Captain William D. MacDougall, United States Naval Attaché at London, to Office of Naval Intelligence
Sent: May 31, 1917. To: Navintel, Washington.
The Air Board and the Admiralty recommend that officers who will hold higher commands in the army and navy air service should come here immediately and be given authority to make decisions in the same way as the commissioners. If they possess this authority it will be possible to make progress, whereas an account of the impossibility of putting the matter to <on> paper, very little can be accomplished at present. It will cost about one billion dollars per year roughly, to maintain a force of one thousand pilots. The British are anxious that we should undertake the first stages of training of their men as well as our own, leaving the final training to be done in England. They would like us to construct training machines immediately. This would leave them free to put more factories on the high class engines which we are not ready to make just now. No. 19331.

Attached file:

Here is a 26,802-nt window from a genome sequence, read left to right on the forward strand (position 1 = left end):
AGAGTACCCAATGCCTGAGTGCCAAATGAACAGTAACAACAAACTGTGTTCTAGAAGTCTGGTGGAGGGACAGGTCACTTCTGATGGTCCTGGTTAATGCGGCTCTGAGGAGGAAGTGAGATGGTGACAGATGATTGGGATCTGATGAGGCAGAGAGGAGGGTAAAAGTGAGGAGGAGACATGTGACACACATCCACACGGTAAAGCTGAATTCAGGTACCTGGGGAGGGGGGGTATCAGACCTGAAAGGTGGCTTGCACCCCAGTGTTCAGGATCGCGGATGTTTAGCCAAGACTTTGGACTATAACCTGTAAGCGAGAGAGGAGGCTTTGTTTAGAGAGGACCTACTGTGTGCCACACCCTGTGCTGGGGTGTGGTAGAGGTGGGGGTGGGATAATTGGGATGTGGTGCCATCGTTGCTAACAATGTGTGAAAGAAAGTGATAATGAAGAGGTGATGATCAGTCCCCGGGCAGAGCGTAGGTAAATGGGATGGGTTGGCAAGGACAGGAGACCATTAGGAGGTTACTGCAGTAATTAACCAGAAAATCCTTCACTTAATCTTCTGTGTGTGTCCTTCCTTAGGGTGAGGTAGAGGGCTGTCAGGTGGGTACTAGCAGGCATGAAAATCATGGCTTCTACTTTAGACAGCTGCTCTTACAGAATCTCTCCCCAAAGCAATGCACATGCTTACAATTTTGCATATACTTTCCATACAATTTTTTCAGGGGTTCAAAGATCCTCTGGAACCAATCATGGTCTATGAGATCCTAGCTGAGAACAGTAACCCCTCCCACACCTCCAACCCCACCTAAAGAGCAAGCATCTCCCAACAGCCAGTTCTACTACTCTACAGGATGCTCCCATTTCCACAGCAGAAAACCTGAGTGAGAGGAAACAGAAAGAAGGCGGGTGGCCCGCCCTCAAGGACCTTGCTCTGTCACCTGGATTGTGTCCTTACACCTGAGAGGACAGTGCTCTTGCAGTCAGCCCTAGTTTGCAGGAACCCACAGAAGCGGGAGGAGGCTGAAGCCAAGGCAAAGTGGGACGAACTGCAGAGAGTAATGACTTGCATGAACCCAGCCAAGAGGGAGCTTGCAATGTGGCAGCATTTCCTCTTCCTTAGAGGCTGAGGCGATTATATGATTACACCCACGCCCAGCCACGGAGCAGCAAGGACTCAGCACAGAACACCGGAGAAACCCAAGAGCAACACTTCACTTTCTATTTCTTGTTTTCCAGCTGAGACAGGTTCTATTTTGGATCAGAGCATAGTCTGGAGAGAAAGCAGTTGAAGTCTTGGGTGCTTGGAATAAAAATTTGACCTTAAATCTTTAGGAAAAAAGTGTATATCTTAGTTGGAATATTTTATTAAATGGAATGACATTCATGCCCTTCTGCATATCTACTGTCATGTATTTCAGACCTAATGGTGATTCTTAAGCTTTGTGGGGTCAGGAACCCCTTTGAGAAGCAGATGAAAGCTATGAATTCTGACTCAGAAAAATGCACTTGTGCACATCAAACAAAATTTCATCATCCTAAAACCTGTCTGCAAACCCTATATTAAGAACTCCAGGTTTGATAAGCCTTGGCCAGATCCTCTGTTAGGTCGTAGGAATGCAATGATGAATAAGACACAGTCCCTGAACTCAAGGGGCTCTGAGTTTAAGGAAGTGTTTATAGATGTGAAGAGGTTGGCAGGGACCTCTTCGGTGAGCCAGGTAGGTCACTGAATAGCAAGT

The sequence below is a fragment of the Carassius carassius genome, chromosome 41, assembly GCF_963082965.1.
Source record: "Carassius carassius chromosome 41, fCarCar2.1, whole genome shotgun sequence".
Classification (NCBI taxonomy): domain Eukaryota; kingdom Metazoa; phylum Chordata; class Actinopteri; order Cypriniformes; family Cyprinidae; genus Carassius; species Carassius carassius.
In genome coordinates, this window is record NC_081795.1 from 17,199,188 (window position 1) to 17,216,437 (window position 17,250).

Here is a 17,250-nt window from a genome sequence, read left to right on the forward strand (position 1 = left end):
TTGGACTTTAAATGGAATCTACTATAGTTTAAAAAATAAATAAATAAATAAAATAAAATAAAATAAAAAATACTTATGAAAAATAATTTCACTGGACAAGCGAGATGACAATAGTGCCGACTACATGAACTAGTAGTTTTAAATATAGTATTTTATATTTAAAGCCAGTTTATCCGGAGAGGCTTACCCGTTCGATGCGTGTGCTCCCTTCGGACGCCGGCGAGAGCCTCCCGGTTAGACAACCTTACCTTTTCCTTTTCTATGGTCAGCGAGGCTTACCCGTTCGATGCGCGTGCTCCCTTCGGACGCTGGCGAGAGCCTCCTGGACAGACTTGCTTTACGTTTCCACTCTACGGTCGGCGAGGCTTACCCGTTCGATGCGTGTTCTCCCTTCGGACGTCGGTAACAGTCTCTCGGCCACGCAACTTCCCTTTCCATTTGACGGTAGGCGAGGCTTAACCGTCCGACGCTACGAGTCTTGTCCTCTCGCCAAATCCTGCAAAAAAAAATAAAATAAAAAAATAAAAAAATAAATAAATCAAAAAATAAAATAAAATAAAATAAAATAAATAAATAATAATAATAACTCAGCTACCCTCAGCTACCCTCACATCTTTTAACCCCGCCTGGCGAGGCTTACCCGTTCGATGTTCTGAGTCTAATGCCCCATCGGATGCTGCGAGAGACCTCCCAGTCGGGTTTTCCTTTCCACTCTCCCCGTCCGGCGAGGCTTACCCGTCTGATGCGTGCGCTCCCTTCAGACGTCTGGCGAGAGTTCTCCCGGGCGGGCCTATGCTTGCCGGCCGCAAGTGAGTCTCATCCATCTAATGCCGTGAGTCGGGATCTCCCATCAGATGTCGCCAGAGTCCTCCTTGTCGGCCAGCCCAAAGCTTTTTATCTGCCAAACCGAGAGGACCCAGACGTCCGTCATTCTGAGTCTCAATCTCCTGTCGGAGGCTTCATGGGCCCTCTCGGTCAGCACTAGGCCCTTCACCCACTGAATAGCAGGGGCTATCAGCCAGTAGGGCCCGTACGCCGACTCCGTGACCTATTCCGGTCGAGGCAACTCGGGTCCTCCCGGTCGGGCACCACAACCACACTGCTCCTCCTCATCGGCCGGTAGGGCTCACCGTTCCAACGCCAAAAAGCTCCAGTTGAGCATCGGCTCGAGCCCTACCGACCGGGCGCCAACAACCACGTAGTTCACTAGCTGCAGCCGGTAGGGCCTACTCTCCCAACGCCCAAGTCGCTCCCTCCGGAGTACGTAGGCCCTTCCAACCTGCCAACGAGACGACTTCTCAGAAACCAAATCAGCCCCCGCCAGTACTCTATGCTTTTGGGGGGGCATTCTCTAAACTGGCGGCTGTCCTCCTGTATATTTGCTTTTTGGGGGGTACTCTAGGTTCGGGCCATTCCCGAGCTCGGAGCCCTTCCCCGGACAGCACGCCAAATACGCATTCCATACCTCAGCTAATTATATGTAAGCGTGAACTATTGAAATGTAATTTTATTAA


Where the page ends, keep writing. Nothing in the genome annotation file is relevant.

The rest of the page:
Source Note: Cy, DNA, RG 45, Entry 517. Identifying Number “S141” is written in the upper right-hand corner of the document.